Finished Daniel Botkin’s book “Discordant Harmonies” last night. It has a lot to offer, but what I’m most interested in is Botkin’s perspective on the trajectory of thought on nature. We start out with competing myths: The earth is a divine creation with everything made according to a plan to foster life (Jewish creation story) – versus – The earth is a living organism passing through different stages of life (pagan/animist). And then around the industrial revolution – when people had complex machines available to refer to in their metaphor making, and when Newton’s breakthroughs offered a vision of a universe governed by an elegant set of simple rules – a new myth grew and dominated the others: The earth is just an piece of machinery. There are several implications if you think of the world this way. The most important implication (to Botkin) is that the world tends toward a steady state – it should just keep chugging along unless we really screw things up.
The implication that created a big stir (it also created the Romantics) during the Enlightenment, was that the world was now no more sacred than a cast-iron engine. There were no longer dryads giving life to the trees – the earth could only be conceived as the predictable interaction of minerals and gases. Being a Romantic was always tough, because it forced you to argue from the weak position of opposing the mechanical Rationalists just because they were killjoys. Botkin offers a sturdier platform: Oppose them because they are wrong
I submit that joy is inextricably bound to truth, and that the feeling of disappointment we feel when we learn there is no longer any magic in the world is not sentimentality, but an instinct for truth. Botkin shows that the universe is not a lifeless machine. It is full of wonders and complexities so magnificent that the term “magic” in the old conjurer sense is insufficient to encompass them. As we learn more, Botkin says, the hard divisions between organic and machine, between cosmos and Earth, and between the living and non-living are blurring. (For instance, the fact that we now have self-replicating, self-improving computer programs forces us to think about the life-nonlife in a way that’s more similar to the animists).
“We can feel part of the world in a way that our nineteenth-century ancestors could not, but our ancestors before them could.”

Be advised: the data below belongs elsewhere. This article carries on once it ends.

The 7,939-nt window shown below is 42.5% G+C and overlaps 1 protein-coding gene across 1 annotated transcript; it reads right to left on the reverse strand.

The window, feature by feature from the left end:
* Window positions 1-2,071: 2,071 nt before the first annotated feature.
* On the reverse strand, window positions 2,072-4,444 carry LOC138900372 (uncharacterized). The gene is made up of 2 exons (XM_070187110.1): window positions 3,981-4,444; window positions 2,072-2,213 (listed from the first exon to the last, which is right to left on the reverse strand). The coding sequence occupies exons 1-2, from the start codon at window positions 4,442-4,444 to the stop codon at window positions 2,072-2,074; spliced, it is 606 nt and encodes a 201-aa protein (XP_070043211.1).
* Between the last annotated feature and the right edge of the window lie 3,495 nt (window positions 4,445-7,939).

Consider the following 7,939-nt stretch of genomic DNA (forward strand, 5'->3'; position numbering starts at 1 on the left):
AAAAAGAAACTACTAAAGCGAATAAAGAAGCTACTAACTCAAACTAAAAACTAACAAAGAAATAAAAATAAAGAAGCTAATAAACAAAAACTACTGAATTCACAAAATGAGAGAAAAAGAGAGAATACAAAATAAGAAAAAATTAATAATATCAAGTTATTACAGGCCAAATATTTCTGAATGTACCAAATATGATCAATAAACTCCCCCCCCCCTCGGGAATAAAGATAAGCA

But here is the interesting part – though the Romantics came into being as a reaction to the machinist Rationalists, they lived in the same time and referred to the same metaphors. So they (or we – perhaps I should come clean) still suffer the same blind spots that come from thinking of the Earth as a machine: The assumption that nature knows best, that, if we stay out of the way it is constant, that if we stay out of the way ecological succession will lead to a paradise of biodiversity. (Interesting tangent: Botkin gives three examples of ecological succession leading to less biodiversity in the climax stage eg in Alaska you get alders as pioneer species and their root bacteria fix nitrogen, which makes it possible for big evergreens to move in and shade out the alder hells and you get this nice open boreal forest. But then the spruce trees use up the nitrogen and when they die sphagnum moss takes over, soaking up water and making the soil acidic – the climax is a bog).
What this means according to me:
1. The only acceptable way to regard the universe (down to our immediate surroundings) is with a profound sense of humility and reverance.
2. We can toss out the Rationalist lenses that ask us to see only minerals and timber in board feet when looking at Yosemite Valley.
3. But we should also get rid of our machine-based Romantic assumptions: this doesn’t mean we should tread lightly or try to protect nature for its own sake – instead we should actively manage ourselves and our surroundings to make the world a more delightful place to live.
4. As we grope around for new metaphors to explain the world (Earth as computer – Lovelock’s Gaia hypothesis), we should try to be aware of the assumptions implicit in those comparisons.